A rare burglary

Stuff reports:

Two Lincoln University students have admitted using a row boat to carry out the first burglary in 17 years on in the Hauraki Gulf.

The pair not only took property from the holiday home but caused $14,518 damage. …

After they apologised and paid for the losses, the burglary victim was not opposed to the pair being granted a discharge without conviction. The victim said the whole Great Barrier community had been affected, and, according to a local police constable, it was the first burglary on the island for 17 years.

Ruane and Steck’s counsel, Cindy Lee, argued that the pair should be granted the discharge because of the likely consequences on their career prospects of having a burglary conviction on their records. It might affect future travel plans.

Both were studying for degrees and were seen as a low risk of reoffending, Lee said. 

Discharges can be granted when the consequences of a conviction are out of all proportion to the gravity of the offence.

Judge Strettell said it was a serious offence — a burglary involving so much property taken and damaged. He was not satisfied the consequences were out of proportion. Although the pair took steps to right the wrongs, some offences were so serious that “they must have consequences for everyone”.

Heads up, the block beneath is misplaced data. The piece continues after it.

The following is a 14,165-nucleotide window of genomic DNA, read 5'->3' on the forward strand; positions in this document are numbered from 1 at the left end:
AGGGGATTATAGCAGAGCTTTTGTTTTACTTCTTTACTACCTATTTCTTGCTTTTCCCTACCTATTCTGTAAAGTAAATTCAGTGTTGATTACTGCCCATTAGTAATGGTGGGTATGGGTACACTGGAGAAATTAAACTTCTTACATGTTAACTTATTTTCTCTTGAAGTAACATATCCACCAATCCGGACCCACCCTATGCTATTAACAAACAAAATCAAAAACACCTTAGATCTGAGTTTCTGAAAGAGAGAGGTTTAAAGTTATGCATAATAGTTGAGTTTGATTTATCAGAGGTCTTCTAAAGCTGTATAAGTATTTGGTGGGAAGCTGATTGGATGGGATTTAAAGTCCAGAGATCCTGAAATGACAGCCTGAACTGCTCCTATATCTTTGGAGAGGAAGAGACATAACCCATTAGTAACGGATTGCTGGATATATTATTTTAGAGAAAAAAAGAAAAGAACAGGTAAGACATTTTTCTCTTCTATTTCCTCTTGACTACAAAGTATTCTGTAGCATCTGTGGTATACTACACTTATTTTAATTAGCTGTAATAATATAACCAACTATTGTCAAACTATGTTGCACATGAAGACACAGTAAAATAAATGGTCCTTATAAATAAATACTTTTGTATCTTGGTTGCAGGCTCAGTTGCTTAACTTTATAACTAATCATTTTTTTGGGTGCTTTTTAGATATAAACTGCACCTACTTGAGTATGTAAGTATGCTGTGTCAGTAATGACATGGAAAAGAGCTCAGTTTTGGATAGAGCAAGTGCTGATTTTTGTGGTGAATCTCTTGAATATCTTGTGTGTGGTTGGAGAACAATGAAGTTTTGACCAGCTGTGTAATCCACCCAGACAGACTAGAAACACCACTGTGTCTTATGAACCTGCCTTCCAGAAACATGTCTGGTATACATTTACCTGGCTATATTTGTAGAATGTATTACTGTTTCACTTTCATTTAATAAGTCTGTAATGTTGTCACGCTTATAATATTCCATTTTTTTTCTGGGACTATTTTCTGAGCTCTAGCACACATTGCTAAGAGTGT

I’m a fairly regular visit to Great Barrier Island. My favourite place in NZ to get away and unwind. And crime is almost unknown on the island as it is such a close community. Doors are rarely locked. So what these two did, will have an impact and their actions deserve consequences.

They looked around the house and then Tattersfield kicked and smashed a glass pane in a French door and reached through to unlock it. They stole significant items and caused damage by breaking bottles on the floor, pulling items off the walls, and smashing solar panels and wiring with an axe they found in a shed.

They caused $14,518 in damage, and took items worth $3560. The pair later sunk some of the gear in the sea and drank some of the alcohol.

A day after returning to the house where they were staying, they ended their holiday and drove back to Christchurch. They went to the Christchurch Central Police Station and told them what they had done. They handed over some of the stolen property.

You have to give credit for going unprompted to the Police and confessing. However I suspect that may have been motivated by the suspicion that people would work out they were responsible.

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